In operation, while the clasp is in open position as illustrated by FIG. 1, the free ends 18 and 19 of a shoelace which is laced through the eyelets of a shoe are passed from below leg 2 through the aperture 9 over lip means 10 and 11 after which they are looped into two loops 20 and 21 extending oppositely of each other outwardly beyond opposite sides of leg 2 and in overlaying position one on the other, the lace end portions being pressed down on pin 16 with the ends 18 and 19 extending outwardly of opposite sides of the leg 2. The distance that the ends 18 and 19 extend oppositely of each other outwardly of the sides of leg 2 is fixed by pin 16. Having so applied the laces, the leg 1 is pressed into engagement with leg 2 with the recess 8 of bent portion 4 engaging the lace portion passing over lip means 10 and 11 under resilient tension of the bent portion 4, The legs 1 and 2 are further pressed until the curved free end portion 12 engages and clasps over the curved end 13 of leg portion 5. At the same time tabs 14 and 15 are engaged to snap catch, as above described, to maintain the clasp in closed position. At this stage the clasp is in a position at some distance from the top eyelets of shoes. Thereafter, the two loops are manually pulled in opposite directions whereby the clasp is caused to slide along the lace under resilient tension of the bent portion 4 into contact with the top of the shoe while the loops are enlarged. To remove the shoe by loosening the lace, the grip means 6 and 7 are manipulated to urge the portion 4 away from the lace portions overlying lip means 10 and 11 permitting sufiicient loosening so that the clasp is now slidable along the lace away from the top of the shoe while the loops 20 and 21 are reduced to provide sufiicient slack between the clasp and the shoe to permit loosening of the lace through the shoe eyelets whereupon the shoe can be removed.

What is claimed is:

1. A shoelace clasp formed from sheet material into a substantially U-shape having substantially coextensive first and second legs spaced from each other and joined at a common base, the first leg comprising a portion thereof bent upon itself in spaced relationship and terminating substantially adjacent the base between the first and second legs, grip means on opposite sides of the bent portion, the bent portion having a recess in a face thereof adjacent the second leg, the second leg having an aperture therethrough, raised lip means adjacent the aperture on the inner face of the second leg, the lip means being registrable with the recess in the said bent portion, and the'free end portion of the second leg curved inwardly towaifd the first leg.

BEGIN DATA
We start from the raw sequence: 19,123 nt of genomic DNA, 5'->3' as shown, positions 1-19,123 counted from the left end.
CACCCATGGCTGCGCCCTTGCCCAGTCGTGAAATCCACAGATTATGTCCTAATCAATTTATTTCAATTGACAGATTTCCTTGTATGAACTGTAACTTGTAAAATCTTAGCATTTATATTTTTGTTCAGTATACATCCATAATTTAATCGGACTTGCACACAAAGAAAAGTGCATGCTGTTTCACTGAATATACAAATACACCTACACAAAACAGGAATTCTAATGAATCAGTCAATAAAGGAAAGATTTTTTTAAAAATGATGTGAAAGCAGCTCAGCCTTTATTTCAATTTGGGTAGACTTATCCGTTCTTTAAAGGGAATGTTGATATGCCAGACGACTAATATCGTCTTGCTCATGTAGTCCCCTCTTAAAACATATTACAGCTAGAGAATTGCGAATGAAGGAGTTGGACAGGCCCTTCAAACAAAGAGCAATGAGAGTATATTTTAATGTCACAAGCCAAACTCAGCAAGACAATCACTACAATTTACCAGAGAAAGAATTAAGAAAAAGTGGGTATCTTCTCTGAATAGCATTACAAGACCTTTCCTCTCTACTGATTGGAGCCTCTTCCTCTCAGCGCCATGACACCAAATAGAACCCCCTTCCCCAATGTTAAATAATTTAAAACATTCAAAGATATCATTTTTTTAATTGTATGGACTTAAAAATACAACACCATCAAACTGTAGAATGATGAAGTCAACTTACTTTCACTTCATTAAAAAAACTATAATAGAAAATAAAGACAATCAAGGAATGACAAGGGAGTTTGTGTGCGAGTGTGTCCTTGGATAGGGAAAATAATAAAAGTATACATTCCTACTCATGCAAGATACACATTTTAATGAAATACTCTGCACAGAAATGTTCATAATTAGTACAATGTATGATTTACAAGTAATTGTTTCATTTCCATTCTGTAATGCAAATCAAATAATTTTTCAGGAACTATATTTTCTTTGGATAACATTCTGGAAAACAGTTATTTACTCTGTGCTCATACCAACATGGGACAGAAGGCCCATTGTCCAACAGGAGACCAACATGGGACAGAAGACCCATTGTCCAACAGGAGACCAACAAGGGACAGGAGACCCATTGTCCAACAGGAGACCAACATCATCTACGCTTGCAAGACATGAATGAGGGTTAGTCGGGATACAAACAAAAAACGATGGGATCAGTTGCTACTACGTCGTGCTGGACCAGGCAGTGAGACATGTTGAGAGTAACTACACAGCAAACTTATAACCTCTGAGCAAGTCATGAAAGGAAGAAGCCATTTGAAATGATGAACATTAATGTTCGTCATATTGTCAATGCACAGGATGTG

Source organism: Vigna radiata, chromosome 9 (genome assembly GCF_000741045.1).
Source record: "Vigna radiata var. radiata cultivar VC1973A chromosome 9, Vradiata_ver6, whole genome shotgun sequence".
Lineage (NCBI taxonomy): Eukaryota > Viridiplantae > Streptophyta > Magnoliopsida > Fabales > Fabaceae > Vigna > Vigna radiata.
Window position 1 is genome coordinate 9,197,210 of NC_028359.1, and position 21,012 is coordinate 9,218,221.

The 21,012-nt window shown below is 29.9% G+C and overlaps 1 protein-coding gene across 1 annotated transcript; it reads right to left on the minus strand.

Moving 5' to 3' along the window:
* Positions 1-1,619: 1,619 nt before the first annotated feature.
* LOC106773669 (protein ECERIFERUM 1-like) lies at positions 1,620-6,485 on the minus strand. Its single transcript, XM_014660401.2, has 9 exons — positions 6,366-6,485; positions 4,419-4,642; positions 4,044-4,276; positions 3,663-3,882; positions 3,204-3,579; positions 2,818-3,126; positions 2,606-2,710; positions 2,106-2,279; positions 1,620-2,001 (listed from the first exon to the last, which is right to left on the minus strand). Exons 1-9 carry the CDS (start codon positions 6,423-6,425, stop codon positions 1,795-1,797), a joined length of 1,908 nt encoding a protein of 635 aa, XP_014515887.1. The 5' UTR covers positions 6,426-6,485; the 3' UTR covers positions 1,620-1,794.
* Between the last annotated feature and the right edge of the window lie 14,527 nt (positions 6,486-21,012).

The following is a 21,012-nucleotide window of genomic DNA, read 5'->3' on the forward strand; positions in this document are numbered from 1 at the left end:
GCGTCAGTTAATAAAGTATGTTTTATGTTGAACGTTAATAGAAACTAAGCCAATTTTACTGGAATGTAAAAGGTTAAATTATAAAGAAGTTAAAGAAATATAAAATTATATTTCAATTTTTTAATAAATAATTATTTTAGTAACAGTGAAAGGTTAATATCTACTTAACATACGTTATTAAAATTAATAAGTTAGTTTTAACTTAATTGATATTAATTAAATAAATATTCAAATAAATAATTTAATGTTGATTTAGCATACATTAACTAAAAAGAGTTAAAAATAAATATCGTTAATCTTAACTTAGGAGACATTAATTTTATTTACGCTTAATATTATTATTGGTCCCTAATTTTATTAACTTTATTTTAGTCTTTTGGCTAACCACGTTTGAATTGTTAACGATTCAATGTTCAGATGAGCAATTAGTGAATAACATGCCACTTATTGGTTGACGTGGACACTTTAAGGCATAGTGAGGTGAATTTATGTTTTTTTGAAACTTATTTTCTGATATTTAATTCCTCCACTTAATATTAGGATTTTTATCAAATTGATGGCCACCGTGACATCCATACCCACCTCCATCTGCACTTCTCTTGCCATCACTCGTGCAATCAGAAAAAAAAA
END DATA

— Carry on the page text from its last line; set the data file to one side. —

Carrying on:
2. A shoelace clasp according to claim 1 comprising a pin having a pointed end positioned on the inner surface of the second leg between the aperture and the free-end 4 portion thereof with the pointed end of the pin being directed toward the said bent portion between the first and second legs.

3. A shoelace clasp according to claim 1 wherein the recess is the bent portion is a substantially annular recess.

4 A shoelace clasp according to claim 1, wherein the aperture in-the second leg is a substantially annular aperture.

5. A shoelace clasp according to claim 4, wherein the raised lip means comprises raised annular rim segments peripherally of the aperture.

6. A shoelace clasp according to claim 1, wherein a portion of the first leg joining the bent portion and the other portion of the first leg is a curved portion, and the curved portion at the free end of the second leg being snap-claspable over the said bent portion of the first leg.

7. A shoelace clasp according to" claim 1, wherein the curved free-end portion of the second leg portion carries an inwardly directed first tab, the said bent portion of the first leg having a second tab projecting therefrom and engageable with the first tab in snap catch relationship.

8. A shoelace clasp according to claim 2, wherein the bent portion of the first leg has an aperture therethrough engageable with the pointed end of the pin.

BERNARD A. GE LAK, primary examiner US. Cl. X.R.

Patent Citations
Cited PatentFiling datePublication dateApplicantTitle
US1174164 *Aug 24, 1914Mar 7, 1916Benjamin Arthur JouleEnd fastener for shoe-laces
DE501384C *Nov 24, 1929Jul 2, 1930Letra Textilgesellschaft M B HSchliesse fuer die Enden von Gummibaendern, Schnueren u. dgl., insbesondere von Strumpfbaendern
Referenced by
Citing PatentFiling datePublication dateApplicantTitle
US4290173 *Sep 13, 1978Sep 22, 1981Henrik HerlauMethod and means for releasable securing of strings
US4403375 *Jul 6, 1982Sep 13, 1983Blum Ronald DTying device
US5208952 *Sep 11, 1991May 11, 1993Colgate-Palmolive CompanyClosure device for rib lock
US6247214 *Oct 7, 1996Jun 19, 2001Elias John HydeHolding device for fastening laces
US6871423Mar 7, 2003Mar 29, 2005Owen F. King, Jr.Shoe lacing
US20040172796 *Mar 7, 2003Sep 9, 2004King Owen F.Shoe lacing
US20040172850 *Mar 3, 2004Sep 9, 2004King Owen FShoe lacing
US20110088229 *Oct 15, 2009Apr 21, 2011Demetrius Thomas SimmonsBow Knot Clamp
WO2004080226A1 *Mar 4, 2004Sep 23, 2004King Owen F JrShoe lacing
Classifications
U.S. Classification24/712.2, 24/712.7, 24/543
International ClassificationA43C7/00, A43C7/08
Cooperative ClassificationA43C7/08
European ClassificationA43C7/08